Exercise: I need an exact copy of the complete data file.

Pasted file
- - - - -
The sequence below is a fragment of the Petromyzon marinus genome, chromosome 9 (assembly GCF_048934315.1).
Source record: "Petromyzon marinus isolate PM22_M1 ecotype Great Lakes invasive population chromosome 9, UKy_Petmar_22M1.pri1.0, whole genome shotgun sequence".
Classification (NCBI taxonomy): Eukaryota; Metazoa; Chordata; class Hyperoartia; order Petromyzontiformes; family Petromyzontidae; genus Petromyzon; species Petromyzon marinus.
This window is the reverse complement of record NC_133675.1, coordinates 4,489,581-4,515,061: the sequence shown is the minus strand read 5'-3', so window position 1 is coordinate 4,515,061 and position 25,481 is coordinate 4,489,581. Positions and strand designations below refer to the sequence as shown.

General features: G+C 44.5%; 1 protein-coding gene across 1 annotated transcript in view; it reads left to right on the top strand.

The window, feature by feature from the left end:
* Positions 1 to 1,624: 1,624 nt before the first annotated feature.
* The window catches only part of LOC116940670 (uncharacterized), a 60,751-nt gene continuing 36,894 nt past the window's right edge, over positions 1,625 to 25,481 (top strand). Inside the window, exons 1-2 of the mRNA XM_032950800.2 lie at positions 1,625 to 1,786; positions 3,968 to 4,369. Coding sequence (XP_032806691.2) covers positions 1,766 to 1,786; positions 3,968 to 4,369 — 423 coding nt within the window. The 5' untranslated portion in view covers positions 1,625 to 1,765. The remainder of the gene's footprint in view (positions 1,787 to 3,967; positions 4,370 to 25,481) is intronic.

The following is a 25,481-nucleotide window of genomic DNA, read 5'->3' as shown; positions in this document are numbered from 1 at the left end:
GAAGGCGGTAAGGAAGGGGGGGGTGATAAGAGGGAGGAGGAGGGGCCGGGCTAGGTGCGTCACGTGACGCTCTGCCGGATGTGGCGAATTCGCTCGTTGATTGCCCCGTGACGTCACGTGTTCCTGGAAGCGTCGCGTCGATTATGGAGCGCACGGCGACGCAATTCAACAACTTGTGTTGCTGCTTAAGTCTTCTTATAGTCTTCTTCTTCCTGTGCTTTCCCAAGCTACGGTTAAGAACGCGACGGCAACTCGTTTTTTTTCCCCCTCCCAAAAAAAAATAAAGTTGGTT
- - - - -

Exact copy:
The sequence below is a fragment of the Petromyzon marinus genome, chromosome 9 (assembly GCF_048934315.1).
Source record: "Petromyzon marinus isolate PM22_M1 ecotype Great Lakes invasive population chromosome 9, UKy_Petmar_22M1.pri1.0, whole genome shotgun sequence".
Classification (NCBI taxonomy): Eukaryota; Metazoa; Chordata; class Hyperoartia; order Petromyzontiformes; family Petromyzontidae; genus Petromyzon; species Petromyzon marinus.
This window is the reverse complement of record NC_133675.1, coordinates 4,489,581-4,515,061: the sequence shown is the minus strand read 5'-3', so window position 1 is coordinate 4,515,061 and position 25,481 is coordinate 4,489,581. Positions and strand designations below refer to the sequence as shown.

General features: G+C 44.5%; 1 protein-coding gene across 1 annotated transcript in view; it reads left to right on the top strand.

The window, feature by feature from the left end:
* Positions 1 to 1,624: 1,624 nt before the first annotated feature.
* The window catches only part of LOC116940670 (uncharacterized), a 60,751-nt gene continuing 36,894 nt past the window's right edge, over positions 1,625 to 25,481 (top strand). Inside the window, exons 1-2 of the mRNA XM_032950800.2 lie at positions 1,625 to 1,786; positions 3,968 to 4,369. Coding sequence (XP_032806691.2) covers positions 1,766 to 1,786; positions 3,968 to 4,369 — 423 coding nt within the window. The 5' untranslated portion in view covers positions 1,625 to 1,765. The remainder of the gene's footprint in view (positions 1,787 to 3,967; positions 4,370 to 25,481) is intronic.

The following is a 25,481-nucleotide window of genomic DNA, read 5'->3' as shown; positions in this document are numbered from 1 at the left end:
GAAGGCGGTAAGGAAGGGGGGGGTGATAAGAGGGAGGAGGAGGGGCCGGGCTAGGTGCGTCACGTGACGCTCTGCCGGATGTGGCGAATTCGCTCGTTGATTGCCCCGTGACGTCACGTGTTCCTGGAAGCGTCGCGTCGATTATGGAGCGCACGGCGACGCAATTCAACAACTTGTGTTGCTGCTTAAGTCTTCTTATAGTCTTCTTCTTCCTGTGCTTTCCCAAGCTACGGTTAAGAACGCGACGGCAACTCGTTTTTTTTCCCCCTCCCAAAAAAAAATAAAGTTGGTT